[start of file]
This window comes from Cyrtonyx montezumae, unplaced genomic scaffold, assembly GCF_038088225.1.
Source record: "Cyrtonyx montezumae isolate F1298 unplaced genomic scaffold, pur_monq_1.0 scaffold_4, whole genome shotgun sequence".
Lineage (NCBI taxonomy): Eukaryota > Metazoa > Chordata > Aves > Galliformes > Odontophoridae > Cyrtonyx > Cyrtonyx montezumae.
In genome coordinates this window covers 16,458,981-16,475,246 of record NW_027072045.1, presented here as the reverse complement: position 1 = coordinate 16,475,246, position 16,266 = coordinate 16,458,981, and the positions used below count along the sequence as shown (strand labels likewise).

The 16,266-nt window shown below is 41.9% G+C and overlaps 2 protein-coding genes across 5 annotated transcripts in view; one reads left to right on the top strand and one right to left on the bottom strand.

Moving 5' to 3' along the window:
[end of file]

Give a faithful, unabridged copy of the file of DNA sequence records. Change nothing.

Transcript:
This window comes from Cyrtonyx montezumae, unplaced genomic scaffold, assembly GCF_038088225.1.
Source record: "Cyrtonyx montezumae isolate F1298 unplaced genomic scaffold, pur_monq_1.0 scaffold_4, whole genome shotgun sequence".
Lineage (NCBI taxonomy): Eukaryota > Metazoa > Chordata > Aves > Galliformes > Odontophoridae > Cyrtonyx > Cyrtonyx montezumae.
In genome coordinates this window covers 16,458,981-16,475,246 of record NW_027072045.1, presented here as the reverse complement: position 1 = coordinate 16,475,246, position 16,266 = coordinate 16,458,981, and the positions used below count along the sequence as shown (strand labels likewise).

The 16,266-nt window shown below is 41.9% G+C and overlaps 2 protein-coding genes across 5 annotated transcripts in view; one reads left to right on the top strand and one right to left on the bottom strand.

Moving 5' to 3' along the window: